Voltage. Power. Torque. It’s nice to know the specs of your cordless drill, but it’s what it can do that counts. “Theoretically, two models with the same amp-hour batteries of the same voltage should drive the same number of screws,” says CR test engineer Frank Spinelli. “That’s where you start to see differences.”

Spinelli translated the data collected on CR’s new dynamometer into the number of wood screws each model can drive on a full battery charge. Here’s the comparison of all models in our drill ratings that come with batteries rated between 1.3 and 1.5 amp-hours. Click on any drill for more information about it. (Drills appear here in alphabetical order.)

Black+Decker BDCDDBT120C
159
screws
Bosch DDB181-02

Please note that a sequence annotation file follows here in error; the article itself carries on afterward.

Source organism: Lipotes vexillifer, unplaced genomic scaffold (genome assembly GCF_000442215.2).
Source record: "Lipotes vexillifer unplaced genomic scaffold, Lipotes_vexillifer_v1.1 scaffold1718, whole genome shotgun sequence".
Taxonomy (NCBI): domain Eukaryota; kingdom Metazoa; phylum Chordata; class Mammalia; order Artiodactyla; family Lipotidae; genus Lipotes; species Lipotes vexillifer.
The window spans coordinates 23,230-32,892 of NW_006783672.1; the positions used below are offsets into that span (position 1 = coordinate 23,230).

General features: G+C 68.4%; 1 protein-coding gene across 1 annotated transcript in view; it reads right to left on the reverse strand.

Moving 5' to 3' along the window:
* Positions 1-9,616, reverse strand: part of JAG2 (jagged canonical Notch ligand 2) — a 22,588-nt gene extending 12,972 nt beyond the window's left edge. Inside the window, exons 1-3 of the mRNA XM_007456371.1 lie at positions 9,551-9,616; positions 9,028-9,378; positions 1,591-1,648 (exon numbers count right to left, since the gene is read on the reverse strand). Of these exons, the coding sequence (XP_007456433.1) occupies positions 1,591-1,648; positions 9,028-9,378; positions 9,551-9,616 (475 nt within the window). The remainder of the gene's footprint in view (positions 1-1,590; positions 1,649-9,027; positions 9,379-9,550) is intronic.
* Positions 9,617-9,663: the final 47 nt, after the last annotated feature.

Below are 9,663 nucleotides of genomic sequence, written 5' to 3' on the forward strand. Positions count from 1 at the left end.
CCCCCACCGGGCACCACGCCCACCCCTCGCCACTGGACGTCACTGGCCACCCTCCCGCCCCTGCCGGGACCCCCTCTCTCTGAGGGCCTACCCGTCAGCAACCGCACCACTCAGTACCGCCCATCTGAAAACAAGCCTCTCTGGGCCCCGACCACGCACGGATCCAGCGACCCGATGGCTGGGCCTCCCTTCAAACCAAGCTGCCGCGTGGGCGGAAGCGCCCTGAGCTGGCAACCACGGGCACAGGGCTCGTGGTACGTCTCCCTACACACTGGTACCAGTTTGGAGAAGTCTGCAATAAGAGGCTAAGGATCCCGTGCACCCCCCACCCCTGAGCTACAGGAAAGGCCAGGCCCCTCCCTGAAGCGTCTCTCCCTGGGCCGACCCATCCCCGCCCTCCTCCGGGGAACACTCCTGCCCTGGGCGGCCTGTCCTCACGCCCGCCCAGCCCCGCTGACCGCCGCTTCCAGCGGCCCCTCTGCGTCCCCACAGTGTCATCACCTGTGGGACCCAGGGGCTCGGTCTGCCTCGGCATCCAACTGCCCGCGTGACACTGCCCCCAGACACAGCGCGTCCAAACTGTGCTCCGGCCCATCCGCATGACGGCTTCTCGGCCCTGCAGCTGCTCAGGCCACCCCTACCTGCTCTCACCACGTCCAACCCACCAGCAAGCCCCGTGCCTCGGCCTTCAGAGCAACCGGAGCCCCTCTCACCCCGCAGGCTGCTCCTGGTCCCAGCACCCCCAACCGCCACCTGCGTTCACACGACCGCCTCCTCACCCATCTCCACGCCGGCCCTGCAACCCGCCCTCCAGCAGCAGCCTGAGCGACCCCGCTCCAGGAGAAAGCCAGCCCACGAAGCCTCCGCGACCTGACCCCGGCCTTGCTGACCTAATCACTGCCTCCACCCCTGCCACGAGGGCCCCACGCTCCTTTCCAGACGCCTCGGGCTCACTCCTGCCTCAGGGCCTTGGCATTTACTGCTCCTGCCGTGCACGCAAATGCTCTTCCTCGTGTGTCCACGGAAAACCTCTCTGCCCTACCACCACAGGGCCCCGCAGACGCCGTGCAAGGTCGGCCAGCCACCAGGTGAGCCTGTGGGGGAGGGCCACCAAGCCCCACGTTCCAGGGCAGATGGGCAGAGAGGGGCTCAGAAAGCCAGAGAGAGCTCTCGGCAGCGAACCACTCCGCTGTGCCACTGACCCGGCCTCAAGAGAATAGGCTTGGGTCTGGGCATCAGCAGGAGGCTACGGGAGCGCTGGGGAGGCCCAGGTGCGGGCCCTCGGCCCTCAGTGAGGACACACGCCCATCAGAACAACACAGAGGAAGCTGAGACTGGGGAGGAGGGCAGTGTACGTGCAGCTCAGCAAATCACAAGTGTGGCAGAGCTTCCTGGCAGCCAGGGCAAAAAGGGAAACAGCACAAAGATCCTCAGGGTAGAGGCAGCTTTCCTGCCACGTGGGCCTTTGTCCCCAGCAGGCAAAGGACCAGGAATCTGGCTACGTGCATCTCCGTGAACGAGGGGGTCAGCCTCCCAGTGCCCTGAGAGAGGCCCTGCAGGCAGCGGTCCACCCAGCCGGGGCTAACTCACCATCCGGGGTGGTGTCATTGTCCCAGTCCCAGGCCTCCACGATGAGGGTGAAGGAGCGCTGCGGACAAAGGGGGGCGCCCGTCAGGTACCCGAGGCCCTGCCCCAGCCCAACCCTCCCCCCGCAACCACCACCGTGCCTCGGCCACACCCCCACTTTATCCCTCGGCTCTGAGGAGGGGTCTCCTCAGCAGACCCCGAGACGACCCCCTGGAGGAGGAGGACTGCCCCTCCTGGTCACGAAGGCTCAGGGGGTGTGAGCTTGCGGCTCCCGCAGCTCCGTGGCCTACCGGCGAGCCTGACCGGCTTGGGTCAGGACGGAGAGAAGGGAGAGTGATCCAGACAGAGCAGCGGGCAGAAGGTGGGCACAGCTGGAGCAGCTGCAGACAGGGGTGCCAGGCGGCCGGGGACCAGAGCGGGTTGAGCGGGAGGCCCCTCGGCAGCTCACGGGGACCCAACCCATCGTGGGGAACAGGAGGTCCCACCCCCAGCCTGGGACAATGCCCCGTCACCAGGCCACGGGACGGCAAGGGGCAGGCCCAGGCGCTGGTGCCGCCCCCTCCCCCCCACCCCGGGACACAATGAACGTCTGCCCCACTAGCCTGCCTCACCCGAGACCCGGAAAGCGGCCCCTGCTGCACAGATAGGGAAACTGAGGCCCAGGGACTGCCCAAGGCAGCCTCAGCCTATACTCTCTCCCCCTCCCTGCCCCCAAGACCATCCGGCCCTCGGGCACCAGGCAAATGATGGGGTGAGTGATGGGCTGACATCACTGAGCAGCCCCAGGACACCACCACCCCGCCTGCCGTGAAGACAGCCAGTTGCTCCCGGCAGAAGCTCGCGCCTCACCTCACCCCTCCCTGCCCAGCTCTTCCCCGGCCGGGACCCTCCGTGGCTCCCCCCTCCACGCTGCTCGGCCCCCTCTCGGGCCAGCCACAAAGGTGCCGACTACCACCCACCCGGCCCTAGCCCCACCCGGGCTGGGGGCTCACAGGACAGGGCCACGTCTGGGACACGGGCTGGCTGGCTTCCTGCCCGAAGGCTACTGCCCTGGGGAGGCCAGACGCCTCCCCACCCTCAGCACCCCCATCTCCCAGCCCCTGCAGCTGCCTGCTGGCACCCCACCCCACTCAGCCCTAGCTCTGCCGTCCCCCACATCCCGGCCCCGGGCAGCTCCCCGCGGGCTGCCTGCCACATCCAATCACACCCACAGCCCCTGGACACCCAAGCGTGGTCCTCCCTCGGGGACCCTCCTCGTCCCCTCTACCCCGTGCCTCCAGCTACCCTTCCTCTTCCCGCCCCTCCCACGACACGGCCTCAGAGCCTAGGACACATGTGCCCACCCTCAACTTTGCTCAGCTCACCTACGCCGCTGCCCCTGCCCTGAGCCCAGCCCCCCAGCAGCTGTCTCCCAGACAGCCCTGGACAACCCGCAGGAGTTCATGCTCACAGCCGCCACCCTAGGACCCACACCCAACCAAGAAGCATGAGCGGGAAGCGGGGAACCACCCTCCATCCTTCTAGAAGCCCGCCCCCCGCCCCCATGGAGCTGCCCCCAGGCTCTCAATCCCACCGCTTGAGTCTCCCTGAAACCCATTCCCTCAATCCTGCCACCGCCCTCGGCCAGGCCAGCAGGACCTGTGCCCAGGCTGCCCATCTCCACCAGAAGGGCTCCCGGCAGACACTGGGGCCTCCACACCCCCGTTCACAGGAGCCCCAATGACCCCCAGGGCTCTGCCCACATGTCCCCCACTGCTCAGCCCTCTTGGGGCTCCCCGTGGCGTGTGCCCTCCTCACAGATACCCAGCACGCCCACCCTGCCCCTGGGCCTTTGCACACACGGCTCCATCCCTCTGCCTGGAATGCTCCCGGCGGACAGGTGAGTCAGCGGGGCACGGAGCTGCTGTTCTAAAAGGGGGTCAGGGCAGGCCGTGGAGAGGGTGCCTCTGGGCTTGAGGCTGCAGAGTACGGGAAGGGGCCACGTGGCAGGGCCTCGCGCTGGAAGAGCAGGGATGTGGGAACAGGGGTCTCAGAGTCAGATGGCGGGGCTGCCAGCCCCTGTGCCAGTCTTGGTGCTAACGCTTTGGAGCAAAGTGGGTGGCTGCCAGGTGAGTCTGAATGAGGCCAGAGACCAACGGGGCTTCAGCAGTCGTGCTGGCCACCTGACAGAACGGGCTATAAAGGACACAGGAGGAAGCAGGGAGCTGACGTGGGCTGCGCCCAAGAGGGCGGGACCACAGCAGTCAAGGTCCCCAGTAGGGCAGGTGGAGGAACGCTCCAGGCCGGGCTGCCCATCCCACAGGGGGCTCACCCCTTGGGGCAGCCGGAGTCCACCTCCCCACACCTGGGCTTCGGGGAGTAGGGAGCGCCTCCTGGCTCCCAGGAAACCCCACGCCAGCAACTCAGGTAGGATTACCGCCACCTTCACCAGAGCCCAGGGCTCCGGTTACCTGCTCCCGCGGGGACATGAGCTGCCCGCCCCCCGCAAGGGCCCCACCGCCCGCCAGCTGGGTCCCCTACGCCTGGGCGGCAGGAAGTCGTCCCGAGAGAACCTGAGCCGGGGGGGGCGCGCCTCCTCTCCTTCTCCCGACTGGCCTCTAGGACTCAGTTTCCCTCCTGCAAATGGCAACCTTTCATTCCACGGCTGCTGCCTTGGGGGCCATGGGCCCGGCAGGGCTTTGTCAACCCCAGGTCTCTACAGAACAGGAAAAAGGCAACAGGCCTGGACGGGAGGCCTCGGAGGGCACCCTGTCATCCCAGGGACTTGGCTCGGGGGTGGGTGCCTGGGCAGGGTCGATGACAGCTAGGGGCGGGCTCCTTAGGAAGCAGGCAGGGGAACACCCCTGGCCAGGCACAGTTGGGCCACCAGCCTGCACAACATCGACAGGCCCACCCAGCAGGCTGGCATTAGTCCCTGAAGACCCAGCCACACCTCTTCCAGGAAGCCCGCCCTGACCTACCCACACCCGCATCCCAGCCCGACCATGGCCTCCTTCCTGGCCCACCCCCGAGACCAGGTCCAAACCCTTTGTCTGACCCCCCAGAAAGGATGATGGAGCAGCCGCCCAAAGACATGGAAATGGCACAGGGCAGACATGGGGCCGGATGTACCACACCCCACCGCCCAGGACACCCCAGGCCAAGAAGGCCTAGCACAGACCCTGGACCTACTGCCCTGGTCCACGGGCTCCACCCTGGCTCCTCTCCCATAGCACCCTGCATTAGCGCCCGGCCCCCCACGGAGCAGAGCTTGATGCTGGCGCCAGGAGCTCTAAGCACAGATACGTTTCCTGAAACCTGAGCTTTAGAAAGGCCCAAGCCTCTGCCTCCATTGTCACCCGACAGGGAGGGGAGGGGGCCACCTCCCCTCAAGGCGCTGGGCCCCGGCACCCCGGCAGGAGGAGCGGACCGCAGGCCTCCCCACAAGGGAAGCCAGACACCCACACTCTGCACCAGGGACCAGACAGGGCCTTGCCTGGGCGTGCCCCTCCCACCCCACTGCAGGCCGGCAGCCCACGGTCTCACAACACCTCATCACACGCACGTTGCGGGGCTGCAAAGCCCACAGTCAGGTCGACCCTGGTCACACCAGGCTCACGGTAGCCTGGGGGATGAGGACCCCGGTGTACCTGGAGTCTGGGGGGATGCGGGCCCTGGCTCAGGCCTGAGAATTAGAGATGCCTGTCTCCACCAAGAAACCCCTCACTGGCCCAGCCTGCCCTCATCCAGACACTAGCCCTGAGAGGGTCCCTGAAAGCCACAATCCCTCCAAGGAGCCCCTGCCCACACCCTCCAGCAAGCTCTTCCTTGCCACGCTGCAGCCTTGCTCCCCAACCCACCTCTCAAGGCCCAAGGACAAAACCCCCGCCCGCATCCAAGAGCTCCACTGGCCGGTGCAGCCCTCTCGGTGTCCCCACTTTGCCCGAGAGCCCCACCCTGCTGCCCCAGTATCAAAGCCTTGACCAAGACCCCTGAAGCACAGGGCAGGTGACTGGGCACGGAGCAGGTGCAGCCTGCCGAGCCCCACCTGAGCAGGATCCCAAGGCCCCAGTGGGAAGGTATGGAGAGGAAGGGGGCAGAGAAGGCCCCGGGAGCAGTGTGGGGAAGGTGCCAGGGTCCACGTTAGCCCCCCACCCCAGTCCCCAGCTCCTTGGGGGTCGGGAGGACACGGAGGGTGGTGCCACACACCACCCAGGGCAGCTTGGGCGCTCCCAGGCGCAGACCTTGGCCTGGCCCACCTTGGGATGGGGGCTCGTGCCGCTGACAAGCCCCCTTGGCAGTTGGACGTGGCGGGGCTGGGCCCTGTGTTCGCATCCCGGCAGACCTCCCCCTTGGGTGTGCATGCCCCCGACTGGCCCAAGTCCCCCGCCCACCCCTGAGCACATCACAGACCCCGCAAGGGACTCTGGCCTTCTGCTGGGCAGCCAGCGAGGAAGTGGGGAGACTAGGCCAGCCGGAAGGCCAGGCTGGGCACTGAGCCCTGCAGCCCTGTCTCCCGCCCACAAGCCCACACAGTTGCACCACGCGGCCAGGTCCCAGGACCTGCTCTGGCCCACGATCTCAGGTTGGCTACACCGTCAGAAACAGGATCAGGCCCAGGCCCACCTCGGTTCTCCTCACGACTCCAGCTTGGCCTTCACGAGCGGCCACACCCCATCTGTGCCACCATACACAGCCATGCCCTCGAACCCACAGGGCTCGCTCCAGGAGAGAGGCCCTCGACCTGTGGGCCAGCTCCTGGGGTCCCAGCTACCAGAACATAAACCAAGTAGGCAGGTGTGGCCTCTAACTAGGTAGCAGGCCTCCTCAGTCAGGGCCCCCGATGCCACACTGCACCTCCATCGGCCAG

189
screws
DeWalt DC970K-2
124
screws
DeWalt DCD780C2
127
screws
DeWalt DCF610S2
95
screws
Hitachi DS10DFL2
82
screws
Hitachi DS18DGL
136
screws
Milwaukee 2407-22
114
screws
Porter-Cable PCC608LB
177
screws
Porter-Cable PCCK600LB
167
screws
Porter-Cable PCCK601LA
159
screws
Ridgid R82005K
100
screws
Ryobi P1811
152
screws
Worx WX176L
179
screws

Methodology: Total output in joules from run-time test on dynamometer divided by joules required to drive a 1½-inch #10 wood screw into common pine, as estimated from field test.